Tag: Australian

From the bookshelf: ‘The Scrap Iron Flotilla’

Reading time: 4 minutes
Mike Carlton has emerged as a gifted historian of Australia’s outstanding naval contributions in two world wars. He polishes this reputation in his new book, The Scrap Iron Flotilla: five valiant destroyers and the Australian war in the Mediterranean. Carlton has always been persuasive in print. His earlier books, Cruiser on the wartime record of HMAS Perth, and First victory 1914, detailing HMAS Sydney’s destruction of the German raider Emden, suggested both the enthusiasm for and appreciation of Australian naval history which the author has in abundance.

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The Battle of the Beachheads – Podcast – Part 3 Added

By late 1942, the Allies had pushed the Japanese forces back along the Kokoda Track and were now down on the coastal plains of northern New Guinea. The Japanese may have been retreating, but they intended to hold the vital beachheads from Gona down through Sanananda to Buna. The fight to take the beachheads would be bloody and brutal, but first the Australians and their American comrades had to get there.

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The Scrap Iron Captain: Hector Waller DSO and Bar – Podcast

While serving within the Royal Australian Navy as a Signals Officer, Captain Hector MacDonald Laws Waller served with distinction aboard several warships of the Royal Australian Navy and Royal Navy during both the First World War and the Second World War. Having graduated from the fledgling Royal Australian Naval College during the First World War, his posting would be to the Royal Navy Battleship HMS Agincourt, and would predominately perform escort duties for the duration of the war.

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The Chungking Legation: Australia’s first diplomatic mission to China, as soon to be wartime allies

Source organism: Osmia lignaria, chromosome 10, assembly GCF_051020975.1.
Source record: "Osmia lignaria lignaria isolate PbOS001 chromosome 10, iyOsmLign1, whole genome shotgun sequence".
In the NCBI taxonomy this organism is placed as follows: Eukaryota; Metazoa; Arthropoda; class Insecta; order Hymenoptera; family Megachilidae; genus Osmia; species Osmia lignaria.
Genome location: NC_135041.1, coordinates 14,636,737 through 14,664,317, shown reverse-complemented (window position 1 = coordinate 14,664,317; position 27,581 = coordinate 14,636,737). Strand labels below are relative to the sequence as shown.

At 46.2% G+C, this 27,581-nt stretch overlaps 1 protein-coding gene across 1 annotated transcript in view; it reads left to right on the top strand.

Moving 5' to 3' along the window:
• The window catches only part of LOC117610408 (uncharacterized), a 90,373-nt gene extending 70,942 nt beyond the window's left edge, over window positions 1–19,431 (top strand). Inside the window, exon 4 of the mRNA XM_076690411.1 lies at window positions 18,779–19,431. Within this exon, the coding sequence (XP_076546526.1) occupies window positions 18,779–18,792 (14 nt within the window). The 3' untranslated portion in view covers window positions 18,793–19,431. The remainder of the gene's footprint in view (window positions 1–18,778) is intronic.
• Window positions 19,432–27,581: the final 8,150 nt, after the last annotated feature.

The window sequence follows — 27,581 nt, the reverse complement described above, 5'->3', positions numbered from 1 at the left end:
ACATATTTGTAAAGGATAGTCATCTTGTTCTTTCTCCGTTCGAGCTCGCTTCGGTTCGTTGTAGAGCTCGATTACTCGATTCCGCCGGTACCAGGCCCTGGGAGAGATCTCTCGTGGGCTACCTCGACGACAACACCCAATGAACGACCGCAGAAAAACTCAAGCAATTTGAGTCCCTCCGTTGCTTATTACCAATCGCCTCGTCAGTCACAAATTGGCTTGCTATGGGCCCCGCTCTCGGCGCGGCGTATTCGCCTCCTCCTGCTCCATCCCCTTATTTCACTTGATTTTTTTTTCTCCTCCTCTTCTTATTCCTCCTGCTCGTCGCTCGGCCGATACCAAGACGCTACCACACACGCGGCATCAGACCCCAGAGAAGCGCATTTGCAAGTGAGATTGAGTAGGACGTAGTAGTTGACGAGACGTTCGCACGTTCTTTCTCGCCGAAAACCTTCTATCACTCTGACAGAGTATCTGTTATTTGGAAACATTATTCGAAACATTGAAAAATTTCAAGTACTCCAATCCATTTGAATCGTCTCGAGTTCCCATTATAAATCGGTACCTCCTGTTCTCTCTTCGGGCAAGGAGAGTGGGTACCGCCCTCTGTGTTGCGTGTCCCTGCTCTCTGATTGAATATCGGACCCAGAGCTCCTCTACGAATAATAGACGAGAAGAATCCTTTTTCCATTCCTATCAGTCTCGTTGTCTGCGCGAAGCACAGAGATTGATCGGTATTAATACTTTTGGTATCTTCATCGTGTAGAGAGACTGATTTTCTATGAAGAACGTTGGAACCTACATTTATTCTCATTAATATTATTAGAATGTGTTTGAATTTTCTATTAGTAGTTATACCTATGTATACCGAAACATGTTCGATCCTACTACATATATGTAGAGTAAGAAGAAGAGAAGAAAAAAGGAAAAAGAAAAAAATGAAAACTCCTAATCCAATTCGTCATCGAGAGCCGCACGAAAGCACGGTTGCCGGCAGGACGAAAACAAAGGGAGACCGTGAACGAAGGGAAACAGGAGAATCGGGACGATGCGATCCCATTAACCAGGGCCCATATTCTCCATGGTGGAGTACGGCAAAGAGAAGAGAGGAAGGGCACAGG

Reading time: 6 minutes
Gough Whitlam’s visit to China in 1971 is an iconic moment in the history of Australia-China relations. As prime minister, he officially recognised the People’s Republic of China the following year, heralding a new era of engagement with China.
But Whitlam’s visit overshadows an earlier and equally significant moment in Australia’s relationship with China.
On October 28 1941, Australia opened its first diplomatic mission in China, a legation in the wartime capital of Chungking (Chongqing) in central Szechwan (Sichuan) province.

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Recognising the warriors

Reading time: 7 minutes
It was a sudden and unexpected announcement. Late last week, the chairman of the Australian War Memorial, Brendan Nelson, declared the governing council had decided to develop a much broader, a much deeper depiction and presentation of the violence committed against Indigenous people, initially by British, then by pastoralists, then by police, and then by Aboriginal militia.

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Archaeology is unravelling new stories about Indigenous seagoing trade on Australia’s doorstep

Reading time: 6 minutes
It has long been assumed that Indigenous Australia was isolated until Europeans arrived in 1788, except for trade with parts of present day Indonesia beginning at least 300 years ago. But our recent archaeological research hints of at least an extra 2,100 years of connections across the Coral Sea with Papua New Guinea.

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Japan’s Pacific War – Podcast

This podcast episode was commissioned by History Guild as part of our support of THE BLOODY BEACHHEADS: THE BATTLES OF GONA, BUNA AND SANANANDA – ONE DAY CONFERENCE. Angus Wallace, creator of the fantastic WW2 Podcast is joined by Peter Williams, author of Japan’s Pacific War: Personal Accounts of the Emperor’s Warriors.

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The Australians who Captured Rommel’s Intelligence Unit, Company 621

Reading time: 5 minutes
Though the North African campaigns of World War 2 have a reputation for mainly being fought by tanks, both sides relied as much on spying as they did on cold, hard steel. When the 9th Australian Division captured the German signals intelligence unit, company 621, right before the first battle of El Alamein, they dealt Field Marshal Erwin Rommel a fatal blow.

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The Bloody Beachheads: The Battles Of Gona, Buna And Sanananda – One Day Conference

The Battle of the Beachheads was the bloodiest of all the Papuan campaigns. The resolve and tenacity of the Japanese defenders was, to Allied perceptions, unprecedented to the point of being “fanatical”, and had not previously been encountered. Please join a group of well-qualified speakers as we examine the Battle of the Beachheads in a one-day conference.

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